Nicolo Machiavelli, 1532
Considering the difficulties which men have had to hold to a newly acquired state, some might wonder how, seeing that Alexander the Great became the master of Asia in a few years, and died whilst it was scarcely settled (whence it might appear reasonable that the whole empire would have rebelled), nevertheless his successors maintained themselves, and had to meet no other difficulty than that which arose among themselves from their own ambitions.
I answer that the principalities of which one has record are found to be governed in two different ways; either by a prince, with a body of servants, who assist him to govern the kingdom as ministers by his favour and permission; or by a prince and barons, who hold that dignity by antiquity of blood and not by the grace of the prince. Such barons have states and their own subjects, who recognize them as lords and hold them in natural affection. Those states that are governed by a prince and his servants hold their prince in more consideration, because in all the country there is no one who is recognized as superior to him, and if they yield obedience to another they do it as to a minister and official, and they do not bear him any particular affection.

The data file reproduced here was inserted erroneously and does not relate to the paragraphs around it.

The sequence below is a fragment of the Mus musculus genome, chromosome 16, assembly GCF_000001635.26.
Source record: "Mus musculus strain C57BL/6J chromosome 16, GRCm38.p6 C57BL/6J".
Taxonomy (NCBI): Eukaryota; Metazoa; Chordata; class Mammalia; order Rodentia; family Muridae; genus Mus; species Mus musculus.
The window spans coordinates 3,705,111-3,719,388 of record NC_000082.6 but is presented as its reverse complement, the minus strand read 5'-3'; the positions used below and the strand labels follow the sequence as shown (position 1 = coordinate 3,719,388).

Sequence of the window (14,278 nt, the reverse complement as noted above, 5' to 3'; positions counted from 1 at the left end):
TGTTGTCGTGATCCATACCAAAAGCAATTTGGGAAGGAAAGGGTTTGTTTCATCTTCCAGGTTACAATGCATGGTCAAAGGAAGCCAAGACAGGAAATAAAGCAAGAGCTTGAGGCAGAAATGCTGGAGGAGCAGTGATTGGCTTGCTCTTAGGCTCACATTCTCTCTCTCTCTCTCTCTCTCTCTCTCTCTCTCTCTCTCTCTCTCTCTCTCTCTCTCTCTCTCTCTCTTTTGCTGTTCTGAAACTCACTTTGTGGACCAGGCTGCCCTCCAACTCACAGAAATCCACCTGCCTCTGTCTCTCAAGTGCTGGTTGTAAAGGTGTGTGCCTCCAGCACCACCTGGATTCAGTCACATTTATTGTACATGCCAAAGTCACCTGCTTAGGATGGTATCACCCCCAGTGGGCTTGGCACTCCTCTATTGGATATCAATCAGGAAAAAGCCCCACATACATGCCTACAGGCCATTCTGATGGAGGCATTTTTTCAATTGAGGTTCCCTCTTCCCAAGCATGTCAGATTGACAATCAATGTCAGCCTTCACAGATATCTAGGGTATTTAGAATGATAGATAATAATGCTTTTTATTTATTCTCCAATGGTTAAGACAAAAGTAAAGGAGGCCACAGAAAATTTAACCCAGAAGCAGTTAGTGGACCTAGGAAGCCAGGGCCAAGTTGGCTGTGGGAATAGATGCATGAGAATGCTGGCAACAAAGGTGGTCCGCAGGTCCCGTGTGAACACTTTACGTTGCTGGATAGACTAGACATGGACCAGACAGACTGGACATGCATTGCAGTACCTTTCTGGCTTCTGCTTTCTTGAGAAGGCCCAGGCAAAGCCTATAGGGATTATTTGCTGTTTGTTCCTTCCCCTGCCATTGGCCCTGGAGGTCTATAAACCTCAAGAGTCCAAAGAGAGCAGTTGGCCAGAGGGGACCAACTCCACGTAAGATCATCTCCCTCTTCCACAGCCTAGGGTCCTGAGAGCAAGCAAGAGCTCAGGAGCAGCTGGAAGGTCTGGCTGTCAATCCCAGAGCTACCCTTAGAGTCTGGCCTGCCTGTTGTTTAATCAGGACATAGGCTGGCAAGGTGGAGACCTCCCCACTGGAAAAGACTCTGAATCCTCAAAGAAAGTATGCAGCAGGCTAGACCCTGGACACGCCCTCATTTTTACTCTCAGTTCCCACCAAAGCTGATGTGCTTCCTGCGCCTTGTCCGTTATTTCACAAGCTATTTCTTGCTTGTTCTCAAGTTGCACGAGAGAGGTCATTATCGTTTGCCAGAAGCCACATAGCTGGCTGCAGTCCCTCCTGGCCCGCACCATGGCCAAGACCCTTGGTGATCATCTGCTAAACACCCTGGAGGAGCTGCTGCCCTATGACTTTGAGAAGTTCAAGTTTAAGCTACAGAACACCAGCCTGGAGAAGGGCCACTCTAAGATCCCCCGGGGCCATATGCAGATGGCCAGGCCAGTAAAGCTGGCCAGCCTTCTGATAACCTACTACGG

The examples of these two governments in our time are the Turk and the King of France. The entire monarchy of the Turk is governed by one lord, the others are his servants; and, dividing his kingdom into sanjaks, he sends there different administrators, and shifts and changes them as he chooses. But the King of France is …